The Irish REIT legislation is modelled on the equivalent UK legislation, though there are some differences. The main conditions which must be satisfied for an Irish REIT are as follows:
- The REIT must be a company incorporated under Irish law and must be tax resident only in Ireland.
- The REIT must list its shares on the main market of a recognised stock exchange in an EU member state.
- Generally, the REIT must not be a closely-held company. However, there are exceptions if the REIT is controlled by Irish pension schemes, Irish regulated funds and other specified Irish entities.
- The REIT must carry on a property rental business comprising at least three properties. These may be within or outside Ireland. None of the properties may individually account for more than 40% of the total market value of all of the properties.
- The REIT must derive at least 75% of profits from carrying on a property rental business.
- The REIT must distribute at least 85% of its property income by dividend to shareholders in each accounting period.
- The REIT must maintain an income to finance costs ratio of 1.25:1.
- The REIT must ensure that its debt does not exceed 50% of the aggregate market value of its assets.
A number of these conditions are subject to a three year grace period.
Tax treatment of the REIT
A REIT will generally be exempt from Irish tax on its income and gains from its property rental business. However, any income or gains arising from residual (non-property rental) business will be subject to Irish tax. Similarly, any profits attributable to the material development of property will be taxable (if the cost of the development exceeds 30% of its previous market value). Finally, if one shareholder holds more than 10% of the shares of the REIT, the REIT can be subject to tax when it makes distributions to such shareholder.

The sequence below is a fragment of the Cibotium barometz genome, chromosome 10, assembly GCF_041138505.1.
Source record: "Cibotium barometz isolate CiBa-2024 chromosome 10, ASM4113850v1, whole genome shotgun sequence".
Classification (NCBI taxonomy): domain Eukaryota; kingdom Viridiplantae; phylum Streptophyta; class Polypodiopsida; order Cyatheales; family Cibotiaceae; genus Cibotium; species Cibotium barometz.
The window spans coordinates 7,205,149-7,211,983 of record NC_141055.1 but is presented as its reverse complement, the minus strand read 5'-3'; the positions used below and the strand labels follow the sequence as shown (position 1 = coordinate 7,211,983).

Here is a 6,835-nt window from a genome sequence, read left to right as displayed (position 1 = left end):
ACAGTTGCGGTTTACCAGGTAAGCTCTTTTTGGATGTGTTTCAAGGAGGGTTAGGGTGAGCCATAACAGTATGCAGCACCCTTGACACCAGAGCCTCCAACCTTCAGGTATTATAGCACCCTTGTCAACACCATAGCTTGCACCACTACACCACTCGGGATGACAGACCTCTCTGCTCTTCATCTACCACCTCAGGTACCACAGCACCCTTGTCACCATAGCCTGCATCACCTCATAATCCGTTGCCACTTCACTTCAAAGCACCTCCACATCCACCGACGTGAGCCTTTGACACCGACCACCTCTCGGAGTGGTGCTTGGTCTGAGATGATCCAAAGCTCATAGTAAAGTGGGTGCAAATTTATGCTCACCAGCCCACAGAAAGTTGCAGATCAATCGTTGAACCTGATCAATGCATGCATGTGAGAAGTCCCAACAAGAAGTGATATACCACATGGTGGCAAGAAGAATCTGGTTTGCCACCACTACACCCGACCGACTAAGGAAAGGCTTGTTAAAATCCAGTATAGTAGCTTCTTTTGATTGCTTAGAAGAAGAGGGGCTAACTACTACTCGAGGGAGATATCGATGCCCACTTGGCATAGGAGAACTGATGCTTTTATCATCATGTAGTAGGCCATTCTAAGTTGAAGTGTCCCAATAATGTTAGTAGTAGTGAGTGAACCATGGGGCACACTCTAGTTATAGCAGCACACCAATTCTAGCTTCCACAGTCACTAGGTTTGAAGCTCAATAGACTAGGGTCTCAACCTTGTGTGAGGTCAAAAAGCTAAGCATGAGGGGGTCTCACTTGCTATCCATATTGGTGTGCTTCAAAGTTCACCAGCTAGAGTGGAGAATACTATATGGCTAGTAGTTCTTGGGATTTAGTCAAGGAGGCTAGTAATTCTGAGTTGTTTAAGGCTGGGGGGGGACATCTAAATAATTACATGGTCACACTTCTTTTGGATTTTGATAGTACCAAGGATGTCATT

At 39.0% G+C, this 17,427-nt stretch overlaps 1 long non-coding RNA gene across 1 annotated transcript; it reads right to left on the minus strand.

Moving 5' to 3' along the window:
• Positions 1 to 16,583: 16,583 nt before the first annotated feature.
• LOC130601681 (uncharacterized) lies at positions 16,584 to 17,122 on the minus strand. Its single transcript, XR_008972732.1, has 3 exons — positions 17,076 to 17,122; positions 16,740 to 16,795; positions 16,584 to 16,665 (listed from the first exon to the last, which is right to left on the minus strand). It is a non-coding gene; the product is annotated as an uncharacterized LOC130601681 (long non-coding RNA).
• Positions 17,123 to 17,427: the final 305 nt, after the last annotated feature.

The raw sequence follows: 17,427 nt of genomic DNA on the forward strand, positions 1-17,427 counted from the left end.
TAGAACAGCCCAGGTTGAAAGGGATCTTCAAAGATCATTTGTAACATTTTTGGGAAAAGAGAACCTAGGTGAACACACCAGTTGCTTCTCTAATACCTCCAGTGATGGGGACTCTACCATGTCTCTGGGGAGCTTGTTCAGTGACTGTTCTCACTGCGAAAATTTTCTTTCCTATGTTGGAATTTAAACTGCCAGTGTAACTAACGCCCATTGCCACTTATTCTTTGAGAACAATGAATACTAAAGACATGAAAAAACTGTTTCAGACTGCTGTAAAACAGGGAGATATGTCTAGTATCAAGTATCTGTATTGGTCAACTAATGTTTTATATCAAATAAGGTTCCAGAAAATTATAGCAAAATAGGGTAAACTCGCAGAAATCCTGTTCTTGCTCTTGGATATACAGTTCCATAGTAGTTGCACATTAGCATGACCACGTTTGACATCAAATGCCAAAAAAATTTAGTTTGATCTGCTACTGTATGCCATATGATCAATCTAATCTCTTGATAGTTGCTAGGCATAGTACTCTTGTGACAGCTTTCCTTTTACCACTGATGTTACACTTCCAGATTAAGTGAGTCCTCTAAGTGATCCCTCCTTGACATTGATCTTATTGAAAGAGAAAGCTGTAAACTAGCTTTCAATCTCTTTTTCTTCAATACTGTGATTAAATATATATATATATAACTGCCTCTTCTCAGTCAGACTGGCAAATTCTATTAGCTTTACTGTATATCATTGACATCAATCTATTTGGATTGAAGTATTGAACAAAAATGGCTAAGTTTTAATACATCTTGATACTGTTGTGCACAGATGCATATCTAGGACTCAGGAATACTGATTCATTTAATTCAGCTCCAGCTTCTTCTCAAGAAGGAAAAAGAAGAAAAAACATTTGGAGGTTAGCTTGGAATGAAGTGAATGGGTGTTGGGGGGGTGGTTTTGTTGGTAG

Tax treatment of foreign investors
Investors will be subject to 20% withholding tax on distributions from the REIT (though Ireland's tax treaty network of 68 treaties may enable investors to reclaim some or all of such withholding tax). Foreign investors should be exempt from Irish capital gains tax on any disposal of their shares in the REIT. One percent stamp duty will be payable on a transfer of shares in a REIT.
Conversion of existing companies into REITs
It is possible for existing Irish companies to convert into REITs. However, any latent capital gains attributable to its assets will be taxed on the date of conversion.
REITs should provide a welcome additional option for Irish domiciled property investment vehicles (investing both in Ireland and elsewhere). They should permit low cost entry for investors at a time when the Irish property market is proving attractive for foreign investors. In this regard, they should complement existing investment vehicles such as qualifying investor funds which are appropriate for larger, institutional investors and are subject to regulation by the Irish Central Bank.
Gerry Thornton (email@example.com)
Tel: + 353 1 232 2664
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